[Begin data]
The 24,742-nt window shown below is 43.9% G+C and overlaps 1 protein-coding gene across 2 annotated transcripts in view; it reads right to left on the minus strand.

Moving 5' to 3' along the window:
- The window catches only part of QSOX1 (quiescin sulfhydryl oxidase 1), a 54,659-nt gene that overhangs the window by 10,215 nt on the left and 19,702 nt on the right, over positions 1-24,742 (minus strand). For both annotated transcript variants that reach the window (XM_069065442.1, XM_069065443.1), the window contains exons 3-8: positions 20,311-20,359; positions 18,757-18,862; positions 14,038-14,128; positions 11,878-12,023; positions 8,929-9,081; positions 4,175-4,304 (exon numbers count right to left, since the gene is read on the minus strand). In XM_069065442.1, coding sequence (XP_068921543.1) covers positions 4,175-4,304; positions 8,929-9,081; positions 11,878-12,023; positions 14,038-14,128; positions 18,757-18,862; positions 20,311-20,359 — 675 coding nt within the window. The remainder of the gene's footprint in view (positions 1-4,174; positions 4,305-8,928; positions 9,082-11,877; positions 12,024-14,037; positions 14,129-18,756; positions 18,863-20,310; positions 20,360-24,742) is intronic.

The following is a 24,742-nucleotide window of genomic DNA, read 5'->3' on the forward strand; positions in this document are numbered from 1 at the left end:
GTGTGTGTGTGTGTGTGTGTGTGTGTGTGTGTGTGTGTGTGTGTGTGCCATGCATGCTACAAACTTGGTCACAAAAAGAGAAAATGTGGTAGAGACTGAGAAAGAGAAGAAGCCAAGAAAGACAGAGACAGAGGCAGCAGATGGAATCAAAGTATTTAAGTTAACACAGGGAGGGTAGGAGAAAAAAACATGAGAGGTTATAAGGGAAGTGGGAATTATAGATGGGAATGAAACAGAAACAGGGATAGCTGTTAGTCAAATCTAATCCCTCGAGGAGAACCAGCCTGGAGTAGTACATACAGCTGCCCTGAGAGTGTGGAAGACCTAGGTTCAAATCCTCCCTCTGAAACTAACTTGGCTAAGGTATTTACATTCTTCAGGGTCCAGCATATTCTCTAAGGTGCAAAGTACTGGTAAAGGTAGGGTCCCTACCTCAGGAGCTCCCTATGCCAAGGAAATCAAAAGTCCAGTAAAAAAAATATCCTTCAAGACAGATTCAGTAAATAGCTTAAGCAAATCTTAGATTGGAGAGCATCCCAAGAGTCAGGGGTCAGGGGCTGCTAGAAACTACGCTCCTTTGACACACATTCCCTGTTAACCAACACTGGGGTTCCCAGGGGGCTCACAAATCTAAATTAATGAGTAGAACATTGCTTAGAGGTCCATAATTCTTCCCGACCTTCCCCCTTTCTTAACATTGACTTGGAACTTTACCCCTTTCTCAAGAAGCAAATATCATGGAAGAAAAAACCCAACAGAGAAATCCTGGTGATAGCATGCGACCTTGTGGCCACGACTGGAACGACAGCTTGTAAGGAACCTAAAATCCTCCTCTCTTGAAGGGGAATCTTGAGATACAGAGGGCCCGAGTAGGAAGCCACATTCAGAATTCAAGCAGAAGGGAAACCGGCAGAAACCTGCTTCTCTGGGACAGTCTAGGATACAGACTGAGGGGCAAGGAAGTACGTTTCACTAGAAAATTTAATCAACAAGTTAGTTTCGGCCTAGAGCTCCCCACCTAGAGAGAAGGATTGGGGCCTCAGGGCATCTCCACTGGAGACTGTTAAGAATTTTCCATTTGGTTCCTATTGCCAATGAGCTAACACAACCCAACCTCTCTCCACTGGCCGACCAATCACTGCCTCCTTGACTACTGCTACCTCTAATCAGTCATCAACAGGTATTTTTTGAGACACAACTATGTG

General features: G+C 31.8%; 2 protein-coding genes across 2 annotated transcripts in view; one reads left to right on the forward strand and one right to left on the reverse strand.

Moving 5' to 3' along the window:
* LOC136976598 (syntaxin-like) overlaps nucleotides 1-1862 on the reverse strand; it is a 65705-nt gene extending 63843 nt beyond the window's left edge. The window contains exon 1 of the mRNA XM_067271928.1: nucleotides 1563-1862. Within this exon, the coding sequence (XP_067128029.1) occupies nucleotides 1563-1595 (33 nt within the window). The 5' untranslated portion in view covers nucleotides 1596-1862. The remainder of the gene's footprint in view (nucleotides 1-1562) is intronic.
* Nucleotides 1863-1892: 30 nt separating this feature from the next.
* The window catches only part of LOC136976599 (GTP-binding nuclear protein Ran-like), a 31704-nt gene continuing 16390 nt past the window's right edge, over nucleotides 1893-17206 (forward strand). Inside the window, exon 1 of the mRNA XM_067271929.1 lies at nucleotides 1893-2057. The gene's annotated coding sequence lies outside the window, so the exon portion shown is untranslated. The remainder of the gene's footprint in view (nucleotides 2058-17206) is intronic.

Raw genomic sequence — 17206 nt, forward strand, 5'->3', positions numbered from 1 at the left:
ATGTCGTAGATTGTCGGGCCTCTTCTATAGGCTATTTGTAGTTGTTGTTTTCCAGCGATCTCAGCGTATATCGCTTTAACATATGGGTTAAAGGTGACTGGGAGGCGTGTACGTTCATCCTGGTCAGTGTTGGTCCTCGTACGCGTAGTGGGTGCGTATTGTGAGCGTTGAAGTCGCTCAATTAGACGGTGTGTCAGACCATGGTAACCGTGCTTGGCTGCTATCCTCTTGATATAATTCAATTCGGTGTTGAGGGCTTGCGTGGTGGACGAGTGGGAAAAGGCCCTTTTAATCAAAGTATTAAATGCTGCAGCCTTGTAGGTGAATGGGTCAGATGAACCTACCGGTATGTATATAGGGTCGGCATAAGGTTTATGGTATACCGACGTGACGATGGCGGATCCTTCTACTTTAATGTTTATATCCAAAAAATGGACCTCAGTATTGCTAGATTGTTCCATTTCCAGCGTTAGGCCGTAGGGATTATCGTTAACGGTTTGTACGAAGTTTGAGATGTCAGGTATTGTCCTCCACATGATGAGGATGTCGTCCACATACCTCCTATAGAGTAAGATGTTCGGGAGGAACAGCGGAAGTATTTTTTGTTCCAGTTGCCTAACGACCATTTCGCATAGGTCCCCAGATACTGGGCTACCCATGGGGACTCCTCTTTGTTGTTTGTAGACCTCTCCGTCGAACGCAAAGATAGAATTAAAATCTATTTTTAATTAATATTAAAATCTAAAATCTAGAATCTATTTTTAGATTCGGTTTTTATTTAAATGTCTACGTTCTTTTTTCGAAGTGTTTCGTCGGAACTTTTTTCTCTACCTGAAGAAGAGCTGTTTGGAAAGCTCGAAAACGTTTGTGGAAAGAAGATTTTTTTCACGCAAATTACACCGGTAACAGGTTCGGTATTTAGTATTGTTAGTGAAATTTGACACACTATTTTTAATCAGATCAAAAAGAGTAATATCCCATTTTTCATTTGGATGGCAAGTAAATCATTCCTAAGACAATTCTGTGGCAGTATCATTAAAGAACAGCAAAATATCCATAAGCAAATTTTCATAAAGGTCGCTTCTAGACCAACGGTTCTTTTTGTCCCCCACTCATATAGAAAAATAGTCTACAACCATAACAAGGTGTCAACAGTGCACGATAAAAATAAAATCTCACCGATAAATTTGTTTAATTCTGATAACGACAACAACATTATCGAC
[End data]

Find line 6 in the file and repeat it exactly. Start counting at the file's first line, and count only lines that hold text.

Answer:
General features: G+C 31.8%; 2 protein-coding genes across 2 annotated transcripts in view; one reads left to right on the forward strand and one right to left on the reverse strand.